The medium of XR (VR/AR/MR) is dependent and progressively enhanced by an interplay of various tracking technologies.
I am observing the XR device industry taking a path towards controller free input. Eye, facial and hand/body gesture tracking are becoming built-in, mainstream features. This means these devices are becoming intimately connected to our human bodies, able to capture intentional and unintentional motion and behavioral metrics.
When all barriers between human and machine disappear, we will ultimately lose the decision power to “put down the controller” and switch off – We, our bodies, turn into input devices and the software will read us from the moment we put on our XR headset.
EEG sensors and brain-computer interface (BCI) technology may accelerate the exposure of trackable data from our bodies. A thought or an intention may easily become synonymous with action. This raises many ethical questions regarding the blurring of intent and action through technology, what tracking methods deserve the user’s consent, what layers of control should be owned by the user, and where we see XR technology going.
Ethics in XR content creation and the ethical codes that engineers/makers of XR enabling technology have subscribed to.
Please feel free to send suggestions of content that I am missing to email@example.com
Studies & Research Papers
- Constituting ‘Visual Attention’: On the Mediating Role of Brain Stimulation and Brain Imaging Technologies in Neuroscientific Practice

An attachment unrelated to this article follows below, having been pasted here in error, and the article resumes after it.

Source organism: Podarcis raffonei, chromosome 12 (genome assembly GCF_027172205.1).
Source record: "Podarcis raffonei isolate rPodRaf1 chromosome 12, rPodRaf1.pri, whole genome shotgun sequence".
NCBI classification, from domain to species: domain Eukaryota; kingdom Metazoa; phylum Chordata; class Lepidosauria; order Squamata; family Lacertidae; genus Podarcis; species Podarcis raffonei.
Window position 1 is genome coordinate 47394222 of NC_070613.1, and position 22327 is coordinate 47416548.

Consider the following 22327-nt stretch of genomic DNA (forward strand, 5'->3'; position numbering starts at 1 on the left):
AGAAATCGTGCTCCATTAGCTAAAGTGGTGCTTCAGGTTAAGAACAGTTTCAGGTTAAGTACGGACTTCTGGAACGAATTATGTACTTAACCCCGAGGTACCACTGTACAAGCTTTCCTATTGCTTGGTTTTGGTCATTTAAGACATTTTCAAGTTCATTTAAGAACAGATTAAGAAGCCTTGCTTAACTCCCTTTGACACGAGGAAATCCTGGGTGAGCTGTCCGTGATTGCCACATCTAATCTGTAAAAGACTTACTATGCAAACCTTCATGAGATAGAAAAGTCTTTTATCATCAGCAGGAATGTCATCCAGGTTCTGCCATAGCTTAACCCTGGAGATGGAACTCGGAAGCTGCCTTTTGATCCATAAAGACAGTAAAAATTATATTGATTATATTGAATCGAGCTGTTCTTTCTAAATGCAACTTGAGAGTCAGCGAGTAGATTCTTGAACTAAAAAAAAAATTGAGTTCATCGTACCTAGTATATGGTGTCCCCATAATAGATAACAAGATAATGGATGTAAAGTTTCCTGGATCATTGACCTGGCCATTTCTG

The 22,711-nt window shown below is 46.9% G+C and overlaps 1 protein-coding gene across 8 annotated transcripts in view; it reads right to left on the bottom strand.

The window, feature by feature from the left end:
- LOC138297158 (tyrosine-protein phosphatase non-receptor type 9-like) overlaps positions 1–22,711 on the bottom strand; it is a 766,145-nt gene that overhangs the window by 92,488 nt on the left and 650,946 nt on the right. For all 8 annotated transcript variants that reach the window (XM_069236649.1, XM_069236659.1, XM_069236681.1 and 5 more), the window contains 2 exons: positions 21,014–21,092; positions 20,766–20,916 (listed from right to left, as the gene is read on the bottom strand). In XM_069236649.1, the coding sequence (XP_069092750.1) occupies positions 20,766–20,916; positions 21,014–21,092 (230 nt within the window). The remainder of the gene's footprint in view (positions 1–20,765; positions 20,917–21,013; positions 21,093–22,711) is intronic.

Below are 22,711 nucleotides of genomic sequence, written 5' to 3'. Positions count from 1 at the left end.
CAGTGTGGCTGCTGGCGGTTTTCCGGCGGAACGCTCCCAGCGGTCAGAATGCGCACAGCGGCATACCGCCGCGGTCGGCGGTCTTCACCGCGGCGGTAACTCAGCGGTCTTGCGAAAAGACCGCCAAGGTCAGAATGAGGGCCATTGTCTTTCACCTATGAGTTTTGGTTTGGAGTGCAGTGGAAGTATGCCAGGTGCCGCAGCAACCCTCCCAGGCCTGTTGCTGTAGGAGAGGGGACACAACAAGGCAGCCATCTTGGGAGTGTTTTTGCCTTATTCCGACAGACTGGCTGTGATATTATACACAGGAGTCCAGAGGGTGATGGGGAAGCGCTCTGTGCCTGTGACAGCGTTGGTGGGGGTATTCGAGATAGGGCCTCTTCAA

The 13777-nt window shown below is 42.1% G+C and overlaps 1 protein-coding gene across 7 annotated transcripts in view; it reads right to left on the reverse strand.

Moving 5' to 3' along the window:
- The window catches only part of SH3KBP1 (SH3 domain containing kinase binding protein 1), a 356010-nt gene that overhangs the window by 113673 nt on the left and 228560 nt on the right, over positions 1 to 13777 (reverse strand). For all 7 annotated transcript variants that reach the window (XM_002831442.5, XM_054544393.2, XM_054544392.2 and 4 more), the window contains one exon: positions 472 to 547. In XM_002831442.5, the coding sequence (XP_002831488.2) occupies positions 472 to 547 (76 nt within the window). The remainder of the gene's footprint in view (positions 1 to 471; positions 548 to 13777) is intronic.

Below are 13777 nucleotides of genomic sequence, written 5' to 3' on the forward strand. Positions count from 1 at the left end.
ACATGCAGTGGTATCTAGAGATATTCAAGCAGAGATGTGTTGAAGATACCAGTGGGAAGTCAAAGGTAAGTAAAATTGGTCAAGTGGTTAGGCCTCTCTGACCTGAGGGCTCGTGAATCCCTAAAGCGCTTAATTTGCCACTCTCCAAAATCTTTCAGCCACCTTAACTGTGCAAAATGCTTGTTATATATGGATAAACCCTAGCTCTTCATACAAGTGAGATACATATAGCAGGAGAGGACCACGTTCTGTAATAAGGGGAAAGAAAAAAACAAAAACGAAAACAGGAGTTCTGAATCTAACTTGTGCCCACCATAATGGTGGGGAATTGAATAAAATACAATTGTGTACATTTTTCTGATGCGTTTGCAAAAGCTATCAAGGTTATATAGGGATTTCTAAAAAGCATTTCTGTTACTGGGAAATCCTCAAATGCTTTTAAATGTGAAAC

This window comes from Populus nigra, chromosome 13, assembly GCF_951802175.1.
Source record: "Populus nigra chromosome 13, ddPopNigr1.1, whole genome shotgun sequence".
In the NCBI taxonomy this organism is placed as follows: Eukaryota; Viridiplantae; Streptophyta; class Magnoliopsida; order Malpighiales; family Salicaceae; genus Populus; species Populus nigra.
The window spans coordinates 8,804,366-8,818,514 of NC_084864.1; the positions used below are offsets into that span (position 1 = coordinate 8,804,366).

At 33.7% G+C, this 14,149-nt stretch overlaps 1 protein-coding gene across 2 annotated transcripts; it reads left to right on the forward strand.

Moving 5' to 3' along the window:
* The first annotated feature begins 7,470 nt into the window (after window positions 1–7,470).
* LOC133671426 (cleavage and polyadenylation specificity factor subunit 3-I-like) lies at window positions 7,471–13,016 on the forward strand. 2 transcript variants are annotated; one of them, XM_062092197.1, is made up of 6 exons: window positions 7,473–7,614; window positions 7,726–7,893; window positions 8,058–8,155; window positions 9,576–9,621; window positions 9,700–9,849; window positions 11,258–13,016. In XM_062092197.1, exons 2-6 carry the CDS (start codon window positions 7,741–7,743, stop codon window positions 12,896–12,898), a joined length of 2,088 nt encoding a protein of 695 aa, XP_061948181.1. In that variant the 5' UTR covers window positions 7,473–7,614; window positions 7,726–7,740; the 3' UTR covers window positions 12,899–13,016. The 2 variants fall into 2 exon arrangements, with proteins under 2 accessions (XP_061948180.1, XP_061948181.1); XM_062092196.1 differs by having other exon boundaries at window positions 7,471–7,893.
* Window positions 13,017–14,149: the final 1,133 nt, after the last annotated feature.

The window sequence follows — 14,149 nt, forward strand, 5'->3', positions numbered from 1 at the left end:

- Quantitative Review Finds No Evidence of Cognitive Effects in Healthy Populations From Single-session Transcranial Direct Current Stimulation (tDCS)
- Mind-Reading or Misleading? Assessing Direct-to-Consumer Electroencephalography (EEG) Devices Marketed for Wellness and Their Ethical and Regulatory Implications
- Who Uses Direct-to-Consumer Brain Stimulation Products, and Why? A Study of Home Users of tDCS Devices
- The digital placebo effect: Mobile mental health meets clinical psychiatry
- Owning Ethical Innovation: Claims about Commercial Wearable Brain Technologies
- Brain-Computer Interfaces and Personhood: Interdisciplinary Deliberations on Neural Technology
- Help, hope, and hype: Ethical dimensions of neuroprosthetics
- Ethics in HCI
- Neuroethics – An Introduction with Readings (The MIT Press)
- Ethics for a Digital Age Vol.I Vol.II
- Scientific and Philosophical Perspectives in Neuroethics
- Oxford Handbook of Neuroethics (Oxford Library of Psychology)
Codes of Ethics
- NSPE (National Society of Professional Engineers) Code of Ethics for Engineers
- ASCE (American Society of Civil Engineers) Code of Ethics
- IEEE (Institute of Electrical and Electronics Engineers)
- The Innovator’s Guide to Ethics
- Center for Responsible Brainwave Technologies -The Ethics of Brainwave Technology
- To-Do Is to Be: Foucault, Levinas, and Technologically Mediated Subjectivation
- What is it like to use a BCI? – insights from an interview study with brain-computer interface users
- Oversight of direct-to-consumer neurotechnologies
- Do “Brain-Training” Programs Work?
- The ethics of brain–computer interfaces
- Who Is Responsible If a Brain-Controlled Robot Drops a Baby?
- Neurotechnology, Elon Musk and the goal of human enhancement
- Facebook is funding brain experiments to create a device that reads your mind
- Future and ethics of neurotechnology and brain-computer interfaces
- Avoiding brain hacking – Challenges of cybersecurity and privacy in Brain Computer Interfaces
- Experts lay out their concerns about the ethics of brain implants and ‘brainjacking’
- The Unbelievable Future of Habit-Forming Technology
- Gesture Interaction with Devices and Systems: Is it Really Natural?
- Episode 64 – Weekly Weinersmith Soonish Series: Dr. Judy Illes on Neuroethics